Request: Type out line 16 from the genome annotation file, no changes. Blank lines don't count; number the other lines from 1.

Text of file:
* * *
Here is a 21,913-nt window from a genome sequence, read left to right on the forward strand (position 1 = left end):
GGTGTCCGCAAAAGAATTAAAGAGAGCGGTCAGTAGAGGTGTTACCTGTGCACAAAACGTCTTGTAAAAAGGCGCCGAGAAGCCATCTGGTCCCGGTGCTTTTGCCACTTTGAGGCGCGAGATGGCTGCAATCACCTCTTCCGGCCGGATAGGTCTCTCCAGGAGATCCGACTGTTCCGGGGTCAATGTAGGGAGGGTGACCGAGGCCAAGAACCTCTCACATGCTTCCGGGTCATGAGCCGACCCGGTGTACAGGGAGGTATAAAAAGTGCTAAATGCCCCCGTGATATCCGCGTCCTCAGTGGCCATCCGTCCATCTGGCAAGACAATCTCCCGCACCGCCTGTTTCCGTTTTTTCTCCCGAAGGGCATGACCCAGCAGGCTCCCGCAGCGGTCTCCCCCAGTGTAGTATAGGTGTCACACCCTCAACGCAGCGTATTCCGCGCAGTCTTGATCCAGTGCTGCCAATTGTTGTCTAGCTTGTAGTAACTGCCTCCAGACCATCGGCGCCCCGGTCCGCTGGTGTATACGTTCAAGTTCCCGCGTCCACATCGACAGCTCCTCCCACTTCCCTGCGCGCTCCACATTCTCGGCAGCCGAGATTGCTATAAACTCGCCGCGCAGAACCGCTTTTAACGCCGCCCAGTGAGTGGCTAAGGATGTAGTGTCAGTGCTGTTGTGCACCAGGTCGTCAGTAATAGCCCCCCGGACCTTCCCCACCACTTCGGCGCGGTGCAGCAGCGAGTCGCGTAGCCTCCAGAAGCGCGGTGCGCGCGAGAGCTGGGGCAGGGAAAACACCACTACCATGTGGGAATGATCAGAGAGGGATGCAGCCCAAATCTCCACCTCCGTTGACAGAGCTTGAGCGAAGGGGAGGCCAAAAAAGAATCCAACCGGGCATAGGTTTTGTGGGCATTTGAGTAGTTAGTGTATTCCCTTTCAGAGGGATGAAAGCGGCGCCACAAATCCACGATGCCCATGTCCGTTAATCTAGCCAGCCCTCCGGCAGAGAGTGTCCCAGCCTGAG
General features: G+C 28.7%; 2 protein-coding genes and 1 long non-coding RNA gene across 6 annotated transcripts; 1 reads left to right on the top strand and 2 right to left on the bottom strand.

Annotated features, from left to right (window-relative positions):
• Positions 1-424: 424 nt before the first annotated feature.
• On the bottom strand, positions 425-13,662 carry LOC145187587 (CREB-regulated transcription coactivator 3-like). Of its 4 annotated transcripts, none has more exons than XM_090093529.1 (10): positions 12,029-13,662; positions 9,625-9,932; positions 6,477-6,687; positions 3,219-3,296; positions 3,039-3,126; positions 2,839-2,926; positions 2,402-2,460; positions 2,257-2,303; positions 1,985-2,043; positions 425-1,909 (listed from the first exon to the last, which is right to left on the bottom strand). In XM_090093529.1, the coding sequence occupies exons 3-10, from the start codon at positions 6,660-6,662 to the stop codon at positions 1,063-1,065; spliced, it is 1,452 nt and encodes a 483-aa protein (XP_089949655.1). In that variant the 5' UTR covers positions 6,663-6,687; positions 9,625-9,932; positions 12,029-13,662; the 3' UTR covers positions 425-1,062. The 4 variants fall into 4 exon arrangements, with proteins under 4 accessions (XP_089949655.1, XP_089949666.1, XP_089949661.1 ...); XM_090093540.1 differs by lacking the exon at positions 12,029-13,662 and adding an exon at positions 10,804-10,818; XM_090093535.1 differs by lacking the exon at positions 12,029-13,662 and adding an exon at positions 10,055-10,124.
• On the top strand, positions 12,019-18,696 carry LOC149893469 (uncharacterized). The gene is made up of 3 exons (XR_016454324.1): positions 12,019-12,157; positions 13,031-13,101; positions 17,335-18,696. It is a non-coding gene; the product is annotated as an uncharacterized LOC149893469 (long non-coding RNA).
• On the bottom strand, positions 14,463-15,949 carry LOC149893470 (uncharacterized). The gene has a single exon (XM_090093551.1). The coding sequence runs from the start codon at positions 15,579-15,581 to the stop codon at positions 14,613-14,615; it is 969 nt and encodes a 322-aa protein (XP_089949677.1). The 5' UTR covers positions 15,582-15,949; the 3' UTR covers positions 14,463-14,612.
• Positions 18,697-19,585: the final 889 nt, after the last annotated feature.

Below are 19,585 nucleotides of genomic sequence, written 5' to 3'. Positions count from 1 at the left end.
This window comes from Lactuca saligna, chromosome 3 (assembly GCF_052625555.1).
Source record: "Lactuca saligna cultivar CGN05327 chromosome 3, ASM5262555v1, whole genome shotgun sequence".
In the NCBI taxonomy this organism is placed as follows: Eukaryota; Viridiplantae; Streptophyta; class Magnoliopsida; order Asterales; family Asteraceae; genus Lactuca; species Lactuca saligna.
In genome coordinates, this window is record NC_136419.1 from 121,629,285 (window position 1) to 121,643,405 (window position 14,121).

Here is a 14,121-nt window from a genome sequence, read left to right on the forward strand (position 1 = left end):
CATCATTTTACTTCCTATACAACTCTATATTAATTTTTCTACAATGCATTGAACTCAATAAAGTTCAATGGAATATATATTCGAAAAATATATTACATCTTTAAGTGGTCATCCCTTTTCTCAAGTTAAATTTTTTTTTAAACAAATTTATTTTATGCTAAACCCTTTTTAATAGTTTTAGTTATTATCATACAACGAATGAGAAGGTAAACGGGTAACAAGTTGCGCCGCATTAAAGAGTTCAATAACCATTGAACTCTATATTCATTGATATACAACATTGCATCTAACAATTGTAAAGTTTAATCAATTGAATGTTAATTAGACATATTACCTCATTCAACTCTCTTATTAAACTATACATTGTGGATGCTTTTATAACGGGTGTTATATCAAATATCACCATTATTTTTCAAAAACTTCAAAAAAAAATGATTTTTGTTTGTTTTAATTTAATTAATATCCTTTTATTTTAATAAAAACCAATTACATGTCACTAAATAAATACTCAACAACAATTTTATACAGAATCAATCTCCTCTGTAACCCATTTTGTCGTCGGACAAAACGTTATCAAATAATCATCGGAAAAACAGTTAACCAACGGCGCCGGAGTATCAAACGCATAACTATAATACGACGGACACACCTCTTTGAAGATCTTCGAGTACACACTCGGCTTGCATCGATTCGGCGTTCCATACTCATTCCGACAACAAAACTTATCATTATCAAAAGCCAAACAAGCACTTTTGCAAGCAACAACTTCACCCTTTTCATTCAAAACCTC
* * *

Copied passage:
CATCATTTTACTTCCTATACAACTCTATATTAATTTTTCTACAATGCATTGAACTCAATAAAGTTCAATGGAATATATATTCGAAAAATATATTACATCTTTAAGTGGTCATCCCTTTTCTCAAGTTAAATTTTTTTTTAAACAAATTTATTTTATGCTAAACCCTTTTTAATAGTTTTAGTTATTATCATACAACGAATGAGAAGGTAAACGGGTAACAAGTTGCGCCGCATTAAAGAGTTCAATAACCATTGAACTCTATATTCATTGATATACAACATTGCATCTAACAATTGTAAAGTTTAATCAATTGAATGTTAATTAGACATATTACCTCATTCAACTCTCTTATTAAACTATACATTGTGGATGCTTTTATAACGGGTGTTATATCAAATATCACCATTATTTTTCAAAAACTTCAAAAAAAAATGATTTTTGTTTGTTTTAATTTAATTAATATCCTTTTATTTTAATAAAAACCAATTACATGTCACTAAATAAATACTCAACAACAATTTTATACAGAATCAATCTCCTCTGTAACCCATTTTGTCGTCGGACAAAACGTTATCAAATAATCATCGGAAAAACAGTTAACCAACGGCGCCGGAGTATCAAACGCATAACTATAATACGACGGACACACCTCTTTGAAGATCTTCGAGTACACACTCGGCTTGCATCGATTCGGCGTTCCATACTCATTCCGACAACAAAACTTATCATTATCAAAAGCCAAACAAGCACTTTTGCAAGCAACAACTTCACCCTTTTCATTCAAAACCTC